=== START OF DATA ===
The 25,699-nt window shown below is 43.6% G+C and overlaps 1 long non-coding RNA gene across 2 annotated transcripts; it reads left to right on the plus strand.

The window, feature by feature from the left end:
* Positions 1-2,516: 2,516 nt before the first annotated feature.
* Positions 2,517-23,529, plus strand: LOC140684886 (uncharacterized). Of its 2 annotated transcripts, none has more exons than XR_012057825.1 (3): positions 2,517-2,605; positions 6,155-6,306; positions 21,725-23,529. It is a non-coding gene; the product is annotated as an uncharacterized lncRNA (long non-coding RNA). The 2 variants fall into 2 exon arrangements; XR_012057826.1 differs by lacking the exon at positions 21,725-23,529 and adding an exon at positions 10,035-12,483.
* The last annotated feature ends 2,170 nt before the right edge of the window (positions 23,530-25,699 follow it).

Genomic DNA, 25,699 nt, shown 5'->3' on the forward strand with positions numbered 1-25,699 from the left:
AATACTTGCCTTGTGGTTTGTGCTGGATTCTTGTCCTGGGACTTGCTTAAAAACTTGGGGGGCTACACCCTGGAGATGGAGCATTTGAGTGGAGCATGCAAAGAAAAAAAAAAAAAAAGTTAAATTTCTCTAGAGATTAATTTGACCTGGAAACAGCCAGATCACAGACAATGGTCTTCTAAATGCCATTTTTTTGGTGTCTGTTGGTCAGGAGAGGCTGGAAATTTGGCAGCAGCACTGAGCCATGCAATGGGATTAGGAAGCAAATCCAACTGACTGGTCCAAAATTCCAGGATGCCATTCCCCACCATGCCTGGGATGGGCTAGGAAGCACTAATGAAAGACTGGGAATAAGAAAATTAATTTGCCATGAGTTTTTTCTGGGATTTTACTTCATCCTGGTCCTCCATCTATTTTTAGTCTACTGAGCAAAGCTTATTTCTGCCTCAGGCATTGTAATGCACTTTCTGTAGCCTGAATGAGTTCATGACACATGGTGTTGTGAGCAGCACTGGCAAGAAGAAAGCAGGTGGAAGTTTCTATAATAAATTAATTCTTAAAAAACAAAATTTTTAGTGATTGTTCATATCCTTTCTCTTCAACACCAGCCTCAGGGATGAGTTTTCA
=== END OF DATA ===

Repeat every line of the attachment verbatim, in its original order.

The 25,699-nt window shown below is 43.6% G+C and overlaps 1 long non-coding RNA gene across 2 annotated transcripts; it reads left to right on the plus strand.

The window, feature by feature from the left end:
* Positions 1-2,516: 2,516 nt before the first annotated feature.
* Positions 2,517-23,529, plus strand: LOC140684886 (uncharacterized). Of its 2 annotated transcripts, none has more exons than XR_012057825.1 (3): positions 2,517-2,605; positions 6,155-6,306; positions 21,725-23,529. It is a non-coding gene; the product is annotated as an uncharacterized lncRNA (long non-coding RNA). The 2 variants fall into 2 exon arrangements; XR_012057826.1 differs by lacking the exon at positions 21,725-23,529 and adding an exon at positions 10,035-12,483.
* The last annotated feature ends 2,170 nt before the right edge of the window (positions 23,530-25,699 follow it).

Genomic DNA, 25,699 nt, shown 5'->3' on the forward strand with positions numbered 1-25,699 from the left:
AATACTTGCCTTGTGGTTTGTGCTGGATTCTTGTCCTGGGACTTGCTTAAAAACTTGGGGGGCTACACCCTGGAGATGGAGCATTTGAGTGGAGCATGCAAAGAAAAAAAAAAAAAAAGTTAAATTTCTCTAGAGATTAATTTGACCTGGAAACAGCCAGATCACAGACAATGGTCTTCTAAATGCCATTTTTTTGGTGTCTGTTGGTCAGGAGAGGCTGGAAATTTGGCAGCAGCACTGAGCCATGCAATGGGATTAGGAAGCAAATCCAACTGACTGGTCCAAAATTCCAGGATGCCATTCCCCACCATGCCTGGGATGGGCTAGGAAGCACTAATGAAAGACTGGGAATAAGAAAATTAATTTGCCATGAGTTTTTTCTGGGATTTTACTTCATCCTGGTCCTCCATCTATTTTTAGTCTACTGAGCAAAGCTTATTTCTGCCTCAGGCATTGTAATGCACTTTCTGTAGCCTGAATGAGTTCATGACACATGGTGTTGTGAGCAGCACTGGCAAGAAGAAAGCAGGTGGAAGTTTCTATAATAAATTAATTCTTAAAAAACAAAATTTTTAGTGATTGTTCATATCCTTTCTCTTCAACACCAGCCTCAGGGATGAGTTTTCA